What is the Moto G6 Play?
If one of the best deals in 2018’s smartphone scene is still too rich for your blood, then Motorola has you covered. The Moto G6 strikes an excellent balance of price, design and performance but if its £220 asking price isn’t to your tastes then the Moto G6 Play is the perfect alternative.
Like its pricier sibling, it boasts an extended 18:9 display, an attractive design, plenty of storage and an even lower asking price, coming in at a shave under £170.
If you still can’t swing the extra £50 that’s required of the standard G6 you lose out on a superior camera, a glass-backed body, sharper screen and more potent processor, but do at least land a larger battery.
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Moto G6 Play – Design
Motorola has established a consistently attractive design language across this latest Moto G family. The Moto G6 Play, G6 and G6 Plus all tote longer, more slender dimensions than their predecessors, primarily dictated by their 18:9 aspect ratio displays, not to mention their curved reflective rears.
They might not seem as sturdy as the Moto G5S line’s construction but they’re markedly more on-trend with the current flagship contingent. Take a look at the Samsung Galaxy S9 or the Huawei P20 Pro and you’ll have some idea of what these Motos are bringing to the table: glass is definitely “in”.
Be that as it may, the Moto G6 Play is the only member of the family that doesn’t use the real thing. Despite its resemblance to its siblings, the phone is instead backed by plastic. In one sense this is a loss; from the perspective of both premium feel and scratch susceptibility. But on the other hand, the material choice renders the Play the most drop-resistant of the three. The plastic doesn’t flex under your fingers either.
Cosmetically, you get a light-reactive finish. Most of the time, the phone appears to have a standard reflective back with a dark blue finish, however, when you catch the light just right you’ll spot a bright blue S-shaped reflection carving its way across the G6 Play’s rear.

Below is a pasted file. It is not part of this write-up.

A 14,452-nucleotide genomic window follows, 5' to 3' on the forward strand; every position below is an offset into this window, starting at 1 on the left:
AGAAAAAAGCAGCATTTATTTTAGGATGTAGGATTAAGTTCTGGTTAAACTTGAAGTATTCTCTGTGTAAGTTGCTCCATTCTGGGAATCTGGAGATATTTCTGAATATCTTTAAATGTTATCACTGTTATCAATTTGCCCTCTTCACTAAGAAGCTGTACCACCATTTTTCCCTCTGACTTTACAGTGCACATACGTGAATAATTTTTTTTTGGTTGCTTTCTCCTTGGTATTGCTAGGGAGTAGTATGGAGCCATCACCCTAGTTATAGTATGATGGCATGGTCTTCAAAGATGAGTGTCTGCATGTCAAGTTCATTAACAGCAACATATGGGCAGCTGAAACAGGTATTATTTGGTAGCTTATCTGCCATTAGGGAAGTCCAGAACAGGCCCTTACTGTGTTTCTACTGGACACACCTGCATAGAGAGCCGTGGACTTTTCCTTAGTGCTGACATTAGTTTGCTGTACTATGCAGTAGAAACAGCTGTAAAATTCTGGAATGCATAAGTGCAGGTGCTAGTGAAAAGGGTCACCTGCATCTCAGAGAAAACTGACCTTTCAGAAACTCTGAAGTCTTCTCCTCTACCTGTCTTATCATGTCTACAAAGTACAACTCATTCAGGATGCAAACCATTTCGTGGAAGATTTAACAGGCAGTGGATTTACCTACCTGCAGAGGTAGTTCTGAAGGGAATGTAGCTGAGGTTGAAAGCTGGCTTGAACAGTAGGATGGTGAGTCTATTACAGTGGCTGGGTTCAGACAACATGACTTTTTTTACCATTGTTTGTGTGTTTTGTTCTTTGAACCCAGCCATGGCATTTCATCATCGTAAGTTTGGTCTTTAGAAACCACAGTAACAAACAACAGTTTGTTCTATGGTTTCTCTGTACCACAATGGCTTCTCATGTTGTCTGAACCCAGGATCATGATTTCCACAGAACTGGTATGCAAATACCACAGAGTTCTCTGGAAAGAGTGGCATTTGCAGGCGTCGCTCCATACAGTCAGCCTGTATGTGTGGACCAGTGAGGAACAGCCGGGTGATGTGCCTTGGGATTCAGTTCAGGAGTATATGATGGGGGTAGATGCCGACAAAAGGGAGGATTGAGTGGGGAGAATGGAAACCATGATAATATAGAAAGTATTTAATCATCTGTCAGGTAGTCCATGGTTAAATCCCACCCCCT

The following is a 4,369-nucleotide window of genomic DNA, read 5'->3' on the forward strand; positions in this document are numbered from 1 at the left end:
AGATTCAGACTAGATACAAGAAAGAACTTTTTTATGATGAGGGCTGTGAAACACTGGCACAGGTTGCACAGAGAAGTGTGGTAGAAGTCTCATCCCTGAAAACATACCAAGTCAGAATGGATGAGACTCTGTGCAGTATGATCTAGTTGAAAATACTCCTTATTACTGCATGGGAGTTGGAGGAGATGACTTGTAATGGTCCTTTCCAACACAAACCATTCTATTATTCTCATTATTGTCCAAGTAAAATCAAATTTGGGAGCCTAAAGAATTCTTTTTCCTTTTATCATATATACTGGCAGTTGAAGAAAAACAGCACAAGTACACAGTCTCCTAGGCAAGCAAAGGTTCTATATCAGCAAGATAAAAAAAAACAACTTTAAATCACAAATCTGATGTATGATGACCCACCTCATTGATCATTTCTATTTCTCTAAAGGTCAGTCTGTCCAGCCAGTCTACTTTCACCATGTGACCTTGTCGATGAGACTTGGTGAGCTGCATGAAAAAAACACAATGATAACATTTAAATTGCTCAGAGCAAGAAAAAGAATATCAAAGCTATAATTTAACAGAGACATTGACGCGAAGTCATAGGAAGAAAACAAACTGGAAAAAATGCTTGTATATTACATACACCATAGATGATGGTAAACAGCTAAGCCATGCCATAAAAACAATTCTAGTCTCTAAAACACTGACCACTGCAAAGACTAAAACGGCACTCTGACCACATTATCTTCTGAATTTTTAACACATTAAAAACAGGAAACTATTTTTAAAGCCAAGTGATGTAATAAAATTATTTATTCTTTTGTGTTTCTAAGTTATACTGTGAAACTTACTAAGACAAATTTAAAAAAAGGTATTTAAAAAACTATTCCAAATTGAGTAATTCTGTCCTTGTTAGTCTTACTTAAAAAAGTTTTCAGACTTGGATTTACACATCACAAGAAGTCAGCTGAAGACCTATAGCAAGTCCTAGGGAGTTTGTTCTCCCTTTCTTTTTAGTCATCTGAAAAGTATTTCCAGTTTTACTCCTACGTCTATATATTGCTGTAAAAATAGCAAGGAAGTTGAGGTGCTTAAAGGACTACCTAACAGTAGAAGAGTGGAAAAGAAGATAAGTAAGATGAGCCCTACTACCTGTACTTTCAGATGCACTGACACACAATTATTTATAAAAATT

It adds a hint of pizzazz without getting close to garish. The phone’s sides are coated aluminium and the front is toughened glass (but not Gorilla Glass as its similarly-named siblings sport).
The other major external difference between the Moto G6 Play and the G6 is the fingerprint scanner. It sits on the back, instead of the front.
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I’m a fan of rear fingerprint scanners. It’s indented and easy to reach, too. However, it isn’t quite as fast as the best, plus I’ve found it more picky about finger position than some – particularly after washing your hands.
The Moto G6 Play’s scanner may be the first used by some buyers, if they’ve been buying budget phones for years. And in this instance, it’s still fairly reliable and faster than using a passcode.
Other basics that can be ticked off include a headphone jack (often omitted these days) and 32GB of storage. This is plenty for a phone costing £170, but if your storage requirements exceed this then there’s a microSD slot in the SIM card tray as well.
Water-resistance is lacking. The standard G6 and G6 Plus have a water-repelling nano-coating, which at least makes them splash-proof. While the G6 Play is likely to survive being caught in a rain shower, the same can’t be said of a dunk in the bath.
The Moto G6 Play also has a micro-USB charge port rather than the now more popular USB-C type. Plus, this device also offers fast-charging, a fantastic extra at the price.
Moto G6 Play – Screen
The Motorola Moto G6 Play has a 5.7-inch 18:9 IPS LCD screen, but its resolution is only 1440 x 720 pixels.
This is the 18:9 equivalent of 720p, and Moto G phones have used 1080p panels since the Moto G4 in 2016. The important question: will you notice?
On first turning on the Motorola Moto G6 Play, the difference in pixel density is clear. Look a little closer than normal and pixellation is evident. However, within a few hours of use, I stopped noticing.
Nevertheless, there’s no denying the Moto G6’s display is closer in quality to that of a high-end phone.
The Motorola Moto G6 Play’s colour and contrast are both strong for a budget device, and you can switch between vivid and natural saturation modes, plus a few colour temperature presets. Comparing directly to the Moto G6, the more expensive phone seems to have a slight edge for bringing out the deepest reds in Vivid mode, but there isn’t much in it.
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The Moto G6 Play’s screen visibility outdoors on a bright day is perfectly solid too.